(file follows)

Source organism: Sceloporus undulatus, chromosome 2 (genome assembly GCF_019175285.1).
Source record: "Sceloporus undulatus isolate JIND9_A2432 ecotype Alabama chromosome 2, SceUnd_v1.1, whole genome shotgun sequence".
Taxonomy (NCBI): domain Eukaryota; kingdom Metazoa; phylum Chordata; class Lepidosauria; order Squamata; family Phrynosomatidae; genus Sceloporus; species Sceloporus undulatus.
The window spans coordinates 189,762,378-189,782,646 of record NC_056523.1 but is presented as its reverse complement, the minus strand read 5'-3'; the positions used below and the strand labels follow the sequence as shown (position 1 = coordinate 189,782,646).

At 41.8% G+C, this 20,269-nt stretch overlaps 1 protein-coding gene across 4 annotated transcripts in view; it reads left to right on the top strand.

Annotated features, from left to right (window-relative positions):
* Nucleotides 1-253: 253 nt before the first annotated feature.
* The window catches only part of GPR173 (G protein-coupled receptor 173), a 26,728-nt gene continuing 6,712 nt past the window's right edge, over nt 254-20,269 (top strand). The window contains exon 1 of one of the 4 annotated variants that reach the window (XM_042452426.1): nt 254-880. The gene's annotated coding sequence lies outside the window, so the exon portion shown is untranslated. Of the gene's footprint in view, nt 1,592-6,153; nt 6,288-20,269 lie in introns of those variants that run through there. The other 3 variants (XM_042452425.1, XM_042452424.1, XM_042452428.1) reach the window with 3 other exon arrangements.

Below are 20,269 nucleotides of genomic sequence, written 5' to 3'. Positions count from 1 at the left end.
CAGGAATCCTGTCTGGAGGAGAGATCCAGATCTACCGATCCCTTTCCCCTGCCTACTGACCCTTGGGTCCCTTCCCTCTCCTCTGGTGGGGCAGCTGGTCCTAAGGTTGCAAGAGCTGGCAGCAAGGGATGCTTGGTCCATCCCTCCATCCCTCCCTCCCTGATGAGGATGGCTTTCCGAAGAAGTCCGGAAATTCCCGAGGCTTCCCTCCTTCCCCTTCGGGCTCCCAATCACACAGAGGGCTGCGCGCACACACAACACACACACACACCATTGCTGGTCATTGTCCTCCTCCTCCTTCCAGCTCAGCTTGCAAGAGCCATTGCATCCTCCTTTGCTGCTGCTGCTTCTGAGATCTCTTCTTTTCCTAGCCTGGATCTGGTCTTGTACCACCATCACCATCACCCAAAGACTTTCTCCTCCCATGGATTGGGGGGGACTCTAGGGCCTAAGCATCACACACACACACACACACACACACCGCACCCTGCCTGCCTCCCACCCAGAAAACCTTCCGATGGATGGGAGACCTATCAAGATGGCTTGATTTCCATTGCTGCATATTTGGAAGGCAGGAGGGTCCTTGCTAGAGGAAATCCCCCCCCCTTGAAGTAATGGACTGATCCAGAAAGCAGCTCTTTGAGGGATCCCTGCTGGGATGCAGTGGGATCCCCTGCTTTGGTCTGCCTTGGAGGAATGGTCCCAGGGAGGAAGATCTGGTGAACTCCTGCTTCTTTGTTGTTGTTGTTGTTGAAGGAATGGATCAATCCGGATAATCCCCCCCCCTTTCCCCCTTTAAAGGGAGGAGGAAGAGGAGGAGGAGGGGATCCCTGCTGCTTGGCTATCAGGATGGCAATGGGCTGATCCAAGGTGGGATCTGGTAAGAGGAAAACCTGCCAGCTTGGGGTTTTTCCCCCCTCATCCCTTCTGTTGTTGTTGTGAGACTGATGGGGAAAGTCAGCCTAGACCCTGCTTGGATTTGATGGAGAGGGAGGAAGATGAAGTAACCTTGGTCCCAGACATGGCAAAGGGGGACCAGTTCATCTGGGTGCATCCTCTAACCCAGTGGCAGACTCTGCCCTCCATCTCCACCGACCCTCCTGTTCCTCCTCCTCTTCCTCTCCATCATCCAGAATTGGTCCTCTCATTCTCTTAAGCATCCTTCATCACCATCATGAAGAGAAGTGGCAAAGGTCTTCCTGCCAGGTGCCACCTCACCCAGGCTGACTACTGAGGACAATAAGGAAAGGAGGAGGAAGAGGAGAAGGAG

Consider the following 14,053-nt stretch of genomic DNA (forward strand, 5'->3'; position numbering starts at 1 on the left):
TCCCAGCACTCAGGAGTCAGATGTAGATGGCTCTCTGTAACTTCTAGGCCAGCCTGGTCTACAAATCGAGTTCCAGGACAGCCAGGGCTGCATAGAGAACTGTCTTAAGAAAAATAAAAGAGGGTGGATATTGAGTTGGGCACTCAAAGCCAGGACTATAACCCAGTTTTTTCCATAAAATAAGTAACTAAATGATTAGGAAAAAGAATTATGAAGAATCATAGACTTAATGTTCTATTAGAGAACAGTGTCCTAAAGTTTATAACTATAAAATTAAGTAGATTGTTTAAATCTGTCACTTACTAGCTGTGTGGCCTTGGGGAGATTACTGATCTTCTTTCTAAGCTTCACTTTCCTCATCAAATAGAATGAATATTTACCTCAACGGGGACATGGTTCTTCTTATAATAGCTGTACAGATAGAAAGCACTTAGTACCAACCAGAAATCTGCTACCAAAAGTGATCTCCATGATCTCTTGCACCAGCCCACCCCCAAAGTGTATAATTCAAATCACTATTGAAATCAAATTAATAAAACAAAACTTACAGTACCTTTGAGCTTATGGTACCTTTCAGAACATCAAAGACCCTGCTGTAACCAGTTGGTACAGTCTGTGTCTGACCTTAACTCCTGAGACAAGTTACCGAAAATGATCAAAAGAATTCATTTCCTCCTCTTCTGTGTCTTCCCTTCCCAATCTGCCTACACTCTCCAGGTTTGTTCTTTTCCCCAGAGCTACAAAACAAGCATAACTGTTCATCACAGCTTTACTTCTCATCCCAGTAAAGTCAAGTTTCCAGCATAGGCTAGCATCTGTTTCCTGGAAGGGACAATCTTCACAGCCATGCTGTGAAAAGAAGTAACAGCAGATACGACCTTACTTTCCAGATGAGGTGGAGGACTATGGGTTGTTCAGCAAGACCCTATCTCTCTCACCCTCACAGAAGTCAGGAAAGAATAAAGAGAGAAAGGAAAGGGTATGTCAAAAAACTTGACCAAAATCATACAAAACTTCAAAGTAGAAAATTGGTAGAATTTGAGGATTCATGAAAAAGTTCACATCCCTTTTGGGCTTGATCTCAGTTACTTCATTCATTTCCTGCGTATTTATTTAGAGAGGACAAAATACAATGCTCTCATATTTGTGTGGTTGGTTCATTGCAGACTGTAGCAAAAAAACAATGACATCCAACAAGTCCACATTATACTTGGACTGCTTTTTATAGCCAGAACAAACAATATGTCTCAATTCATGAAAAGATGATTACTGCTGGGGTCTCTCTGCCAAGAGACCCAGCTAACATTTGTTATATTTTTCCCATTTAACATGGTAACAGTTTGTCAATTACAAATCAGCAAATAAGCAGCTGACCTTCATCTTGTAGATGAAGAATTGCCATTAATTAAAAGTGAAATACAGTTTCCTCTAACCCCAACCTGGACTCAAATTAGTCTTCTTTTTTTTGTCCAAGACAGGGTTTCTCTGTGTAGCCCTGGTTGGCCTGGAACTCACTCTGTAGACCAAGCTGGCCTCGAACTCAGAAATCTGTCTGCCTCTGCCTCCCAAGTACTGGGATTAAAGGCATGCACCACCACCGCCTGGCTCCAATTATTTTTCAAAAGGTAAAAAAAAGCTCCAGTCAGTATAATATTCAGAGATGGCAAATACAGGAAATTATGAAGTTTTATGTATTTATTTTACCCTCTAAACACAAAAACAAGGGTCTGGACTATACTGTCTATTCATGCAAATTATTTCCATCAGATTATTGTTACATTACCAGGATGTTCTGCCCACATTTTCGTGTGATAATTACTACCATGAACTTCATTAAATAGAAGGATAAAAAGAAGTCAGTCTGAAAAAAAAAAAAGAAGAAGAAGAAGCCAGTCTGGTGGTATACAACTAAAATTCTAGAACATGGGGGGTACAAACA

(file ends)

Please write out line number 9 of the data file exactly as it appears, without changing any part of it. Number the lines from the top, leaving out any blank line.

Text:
Below are 20,269 nucleotides of genomic sequence, written 5' to 3'. Positions count from 1 at the left end.